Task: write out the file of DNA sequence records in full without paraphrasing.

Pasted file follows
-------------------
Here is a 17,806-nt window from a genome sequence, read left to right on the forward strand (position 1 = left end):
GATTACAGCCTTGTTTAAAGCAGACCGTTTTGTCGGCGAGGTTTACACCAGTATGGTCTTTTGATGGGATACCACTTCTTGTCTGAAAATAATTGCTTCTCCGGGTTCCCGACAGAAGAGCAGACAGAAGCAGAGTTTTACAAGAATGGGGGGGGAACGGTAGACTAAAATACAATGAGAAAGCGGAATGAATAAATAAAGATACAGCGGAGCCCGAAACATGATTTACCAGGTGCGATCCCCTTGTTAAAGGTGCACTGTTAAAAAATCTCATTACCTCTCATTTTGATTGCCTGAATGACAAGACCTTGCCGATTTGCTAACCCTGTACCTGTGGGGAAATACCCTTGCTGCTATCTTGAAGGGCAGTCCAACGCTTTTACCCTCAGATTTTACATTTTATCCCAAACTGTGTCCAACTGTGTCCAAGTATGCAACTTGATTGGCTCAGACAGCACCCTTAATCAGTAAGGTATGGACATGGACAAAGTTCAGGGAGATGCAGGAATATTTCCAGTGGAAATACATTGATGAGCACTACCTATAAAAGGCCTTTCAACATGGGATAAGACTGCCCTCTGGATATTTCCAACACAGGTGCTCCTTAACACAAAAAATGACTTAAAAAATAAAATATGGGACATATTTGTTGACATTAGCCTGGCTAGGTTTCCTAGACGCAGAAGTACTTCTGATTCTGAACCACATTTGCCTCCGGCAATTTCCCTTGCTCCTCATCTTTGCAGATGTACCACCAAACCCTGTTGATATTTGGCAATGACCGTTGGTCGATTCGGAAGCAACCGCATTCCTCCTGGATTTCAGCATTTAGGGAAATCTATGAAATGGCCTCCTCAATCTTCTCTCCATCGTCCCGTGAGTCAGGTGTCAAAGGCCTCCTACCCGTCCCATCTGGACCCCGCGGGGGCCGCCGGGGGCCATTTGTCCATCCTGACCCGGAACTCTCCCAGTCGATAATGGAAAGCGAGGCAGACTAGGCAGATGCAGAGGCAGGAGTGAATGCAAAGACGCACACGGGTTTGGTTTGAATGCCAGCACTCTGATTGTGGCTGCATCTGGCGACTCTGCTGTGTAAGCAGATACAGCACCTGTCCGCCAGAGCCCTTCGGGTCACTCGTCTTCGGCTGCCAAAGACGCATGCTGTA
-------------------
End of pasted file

Here is a 17,806-nt window from a genome sequence, read left to right on the forward strand (position 1 = left end):
GATTACAGCCTTGTTTAAAGCAGACCGTTTTGTCGGCGAGGTTTACACCAGTATGGTCTTTTGATGGGATACCACTTCTTGTCTGAAAATAATTGCTTCTCCGGGTTCCCGACAGAAGAGCAGACAGAAGCAGAGTTTTACAAGAATGGGGGGGGAACGGTAGACTAAAATACAATGAGAAAGCGGAATGAATAAATAAAGATACAGCGGAGCCCGAAACATGATTTACCAGGTGCGATCCCCTTGTTAAAGGTGCACTGTTAAAAAATCTCATTACCTCTCATTTTGATTGCCTGAATGACAAGACCTTGCCGATTTGCTAACCCTGTACCTGTGGGGAAATACCCTTGCTGCTATCTTGAAGGGCAGTCCAACGCTTTTACCCTCAGATTTTACATTTTATCCCAAACTGTGTCCAACTGTGTCCAAGTATGCAACTTGATTGGCTCAGACAGCACCCTTAATCAGTAAGGTATGGACATGGACAAAGTTCAGGGAGATGCAGGAATATTTCCAGTGGAAATACATTGATGAGCACTACCTATAAAAGGCCTTTCAACATGGGATAAGACTGCCCTCTGGATATTTCCAACACAGGTGCTCCTTAACACAAAAAATGACTTAAAAAATAAAATATGGGACATATTTGTTGACATTAGCCTGGCTAGGTTTCCTAGACGCAGAAGTACTTCTGATTCTGAACCACATTTGCCTCCGGCAATTTCCCTTGCTCCTCATCTTTGCAGATGTACCACCAAACCCTGTTGATATTTGGCAATGACCGTTGGTCGATTCGGAAGCAACCGCATTCCTCCTGGATTTCAGCATTTAGGGAAATCTATGAAATGGCCTCCTCAATCTTCTCTCCATCGTCCCGTGAGTCAGGTGTCAAAGGCCTCCTACCCGTCCCATCTGGACCCCGCGGGGGCCGCCGGGGGCCATTTGTCCATCCTGACCCGGAACTCTCCCAGTCGATAATGGAAAGCGAGGCAGACTAGGCAGATGCAGAGGCAGGAGTGAATGCAAAGACGCACACGGGTTTGGTTTGAATGCCAGCACTCTGATTGTGGCTGCATCTGGCGACTCTGCTGTGTAAGCAGATACAGCACCTGTCCGCCAGAGCCCTTCGGGTCACTCGTCTTCGGCTGCCAAAGACGCATGCTGTA